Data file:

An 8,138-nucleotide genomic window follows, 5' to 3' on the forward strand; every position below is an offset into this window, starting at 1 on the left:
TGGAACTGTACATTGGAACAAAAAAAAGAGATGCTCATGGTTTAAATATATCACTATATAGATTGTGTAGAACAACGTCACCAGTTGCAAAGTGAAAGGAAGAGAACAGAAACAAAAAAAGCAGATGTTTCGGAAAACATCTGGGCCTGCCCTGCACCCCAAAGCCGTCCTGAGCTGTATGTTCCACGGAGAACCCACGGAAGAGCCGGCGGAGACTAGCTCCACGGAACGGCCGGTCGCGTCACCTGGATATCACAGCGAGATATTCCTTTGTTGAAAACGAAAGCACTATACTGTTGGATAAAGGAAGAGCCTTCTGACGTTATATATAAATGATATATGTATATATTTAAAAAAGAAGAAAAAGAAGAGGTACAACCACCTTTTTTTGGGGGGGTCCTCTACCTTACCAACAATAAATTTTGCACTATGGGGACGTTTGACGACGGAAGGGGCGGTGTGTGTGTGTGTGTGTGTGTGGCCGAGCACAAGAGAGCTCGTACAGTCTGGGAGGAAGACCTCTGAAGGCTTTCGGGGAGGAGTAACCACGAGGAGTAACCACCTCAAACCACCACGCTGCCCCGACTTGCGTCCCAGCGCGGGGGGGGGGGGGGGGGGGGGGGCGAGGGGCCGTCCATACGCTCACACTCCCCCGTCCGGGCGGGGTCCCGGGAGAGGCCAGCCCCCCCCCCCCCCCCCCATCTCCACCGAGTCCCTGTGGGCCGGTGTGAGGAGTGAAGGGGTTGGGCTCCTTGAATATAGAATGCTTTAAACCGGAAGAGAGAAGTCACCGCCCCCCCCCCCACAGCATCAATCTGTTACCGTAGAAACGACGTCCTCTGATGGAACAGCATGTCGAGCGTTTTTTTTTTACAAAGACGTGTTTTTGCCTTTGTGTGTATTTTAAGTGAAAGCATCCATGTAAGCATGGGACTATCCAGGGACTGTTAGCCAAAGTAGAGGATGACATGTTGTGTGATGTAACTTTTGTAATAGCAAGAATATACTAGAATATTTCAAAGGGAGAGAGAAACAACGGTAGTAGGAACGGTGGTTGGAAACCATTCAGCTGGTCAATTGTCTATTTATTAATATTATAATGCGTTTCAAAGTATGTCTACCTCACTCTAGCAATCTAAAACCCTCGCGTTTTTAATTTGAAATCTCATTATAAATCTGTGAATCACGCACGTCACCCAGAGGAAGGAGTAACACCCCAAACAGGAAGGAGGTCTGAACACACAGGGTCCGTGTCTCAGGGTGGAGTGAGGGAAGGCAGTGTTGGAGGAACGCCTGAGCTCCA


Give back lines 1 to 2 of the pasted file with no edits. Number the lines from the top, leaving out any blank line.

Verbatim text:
An 8,138-nucleotide genomic window follows, 5' to 3' on the forward strand; every position below is an offset into this window, starting at 1 on the left:
TGGAACTGTACATTGGAACAAAAAAAAGAGATGCTCATGGTTTAAATATATCACTATATAGATTGTGTAGAACAACGTCACCAGTTGCAAAGTGAAAGGAAGAGAACAGAAACAAAAAAAGCAGATGTTTCGGAAAACATCTGGGCCTGCCCTGCACCCCAAAGCCGTCCTGAGCTGTATGTTCCACGGAGAACCCACGGAAGAGCCGGCGGAGACTAGCTCCACGGAACGGCCGGTCGCGTCACCTGGATATCACAGCGAGATATTCCTTTGTTGAAAACGAAAGCACTATACTGTTGGATAAAGGAAGAGCCTTCTGACGTTATATATAAATGATATATGTATATATTTAAAAAAGAAGAAAAAGAAGAGGTACAACCACCTTTTTTTGGGGGGGTCCTCTACCTTACCAACAATAAATTTTGCACTATGGGGACGTTTGACGACGGAAGGGGCGGTGTGTGTGTGTGTGTGTGTGTGGCCGAGCACAAGAGAGCTCGTACAGTCTGGGAGGAAGACCTCTGAAGGCTTTCGGGGAGGAGTAACCACGAGGAGTAACCACCTCAAACCACCACGCTGCCCCGACTTGCGTCCCAGCGCGGGGGGGGGGGGGGGGGGGGGGGCGAGGGGCCGTCCATACGCTCACACTCCCCCGTCCGGGCGGGGTCCCGGGAGAGGCCAGCCCCCCCCCCCCCCCCCCATCTCCACCGAGTCCCTGTGGGCCGGTGTGAGGAGTGAAGGGGTTGGGCTCCTTGAATATAGAATGCTTTAAACCGGAAGAGAGAAGTCACCGCCCCCCCCCCCACAGCATCAATCTGTTACCGTAGAAACGACGTCCTCTGATGGAACAGCATGTCGAGCGTTTTTTTTTTACAAAGACGTGTTTTTGCCTTTGTGTGTATTTTAAGTGAAAGCATCCATGTAAGCATGGGACTATCCAGGGACTGTTAGCCAAAGTAGAGGATGACATGTTGTGTGATGTAACTTTTGTAATAGCAAGAATATACTAGAATATTTCAAAGGGAGAGAGAAACAACGGTAGTAGGAACGGTGGTTGGAAACCATTCAGCTGGTCAATTGTCTATTTATTAATATTATAATGCGTTTCAAAGTATGTCTACCTCACTCTAGCAATCTAAAACCCTCGCGTTTTTAATTTGAAATCTCATTATAAATCTGTGAATCACGCACGTCACCCAGAGGAAGGAGTAACACCCCAAACAGGAAGGAGGTCTGAACACACAGGGTCCGTGTCTCAGGGTGGAGTGAGGGAAGGCAGTGTTGGAGGAACGCCTGAGCTCCA